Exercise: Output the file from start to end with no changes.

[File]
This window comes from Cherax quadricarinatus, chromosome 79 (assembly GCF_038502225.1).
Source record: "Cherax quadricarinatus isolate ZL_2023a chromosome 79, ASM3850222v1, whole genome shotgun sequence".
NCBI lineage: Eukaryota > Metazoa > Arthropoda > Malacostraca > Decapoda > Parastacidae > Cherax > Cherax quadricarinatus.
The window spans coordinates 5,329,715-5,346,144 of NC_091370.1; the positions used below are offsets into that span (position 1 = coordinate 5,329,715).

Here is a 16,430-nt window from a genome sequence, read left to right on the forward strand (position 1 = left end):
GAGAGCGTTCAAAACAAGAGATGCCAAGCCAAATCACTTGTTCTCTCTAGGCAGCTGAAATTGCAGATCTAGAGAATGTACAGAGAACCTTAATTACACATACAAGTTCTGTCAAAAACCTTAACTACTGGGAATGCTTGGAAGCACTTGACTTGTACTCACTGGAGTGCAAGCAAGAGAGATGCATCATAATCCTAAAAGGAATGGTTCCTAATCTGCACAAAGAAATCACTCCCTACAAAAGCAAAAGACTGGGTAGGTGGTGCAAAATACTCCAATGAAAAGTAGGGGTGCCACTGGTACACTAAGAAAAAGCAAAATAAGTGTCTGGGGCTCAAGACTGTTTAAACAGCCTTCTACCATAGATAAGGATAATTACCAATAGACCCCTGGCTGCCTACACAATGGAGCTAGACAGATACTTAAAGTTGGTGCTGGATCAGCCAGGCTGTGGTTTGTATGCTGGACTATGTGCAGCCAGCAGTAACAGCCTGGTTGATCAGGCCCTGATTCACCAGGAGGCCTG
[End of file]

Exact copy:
This window comes from Cherax quadricarinatus, chromosome 79 (assembly GCF_038502225.1).
Source record: "Cherax quadricarinatus isolate ZL_2023a chromosome 79, ASM3850222v1, whole genome shotgun sequence".
NCBI lineage: Eukaryota > Metazoa > Arthropoda > Malacostraca > Decapoda > Parastacidae > Cherax > Cherax quadricarinatus.
The window spans coordinates 5,329,715-5,346,144 of NC_091370.1; the positions used below are offsets into that span (position 1 = coordinate 5,329,715).

Here is a 16,430-nt window from a genome sequence, read left to right on the forward strand (position 1 = left end):
GAGAGCGTTCAAAACAAGAGATGCCAAGCCAAATCACTTGTTCTCTCTAGGCAGCTGAAATTGCAGATCTAGAGAATGTACAGAGAACCTTAATTACACATACAAGTTCTGTCAAAAACCTTAACTACTGGGAATGCTTGGAAGCACTTGACTTGTACTCACTGGAGTGCAAGCAAGAGAGATGCATCATAATCCTAAAAGGAATGGTTCCTAATCTGCACAAAGAAATCACTCCCTACAAAAGCAAAAGACTGGGTAGGTGGTGCAAAATACTCCAATGAAAAGTAGGGGTGCCACTGGTACACTAAGAAAAAGCAAAATAAGTGTCTGGGGCTCAAGACTGTTTAAACAGCCTTCTACCATAGATAAGGATAATTACCAATAGACCCCTGGCTGCCTACACAATGGAGCTAGACAGATACTTAAAGTTGGTGCTGGATCAGCCAGGCTGTGGTTTGTATGCTGGACTATGTGCAGCCAGCAGTAACAGCCTGGTTGATCAGGCCCTGATTCACCAGGAGGCCTG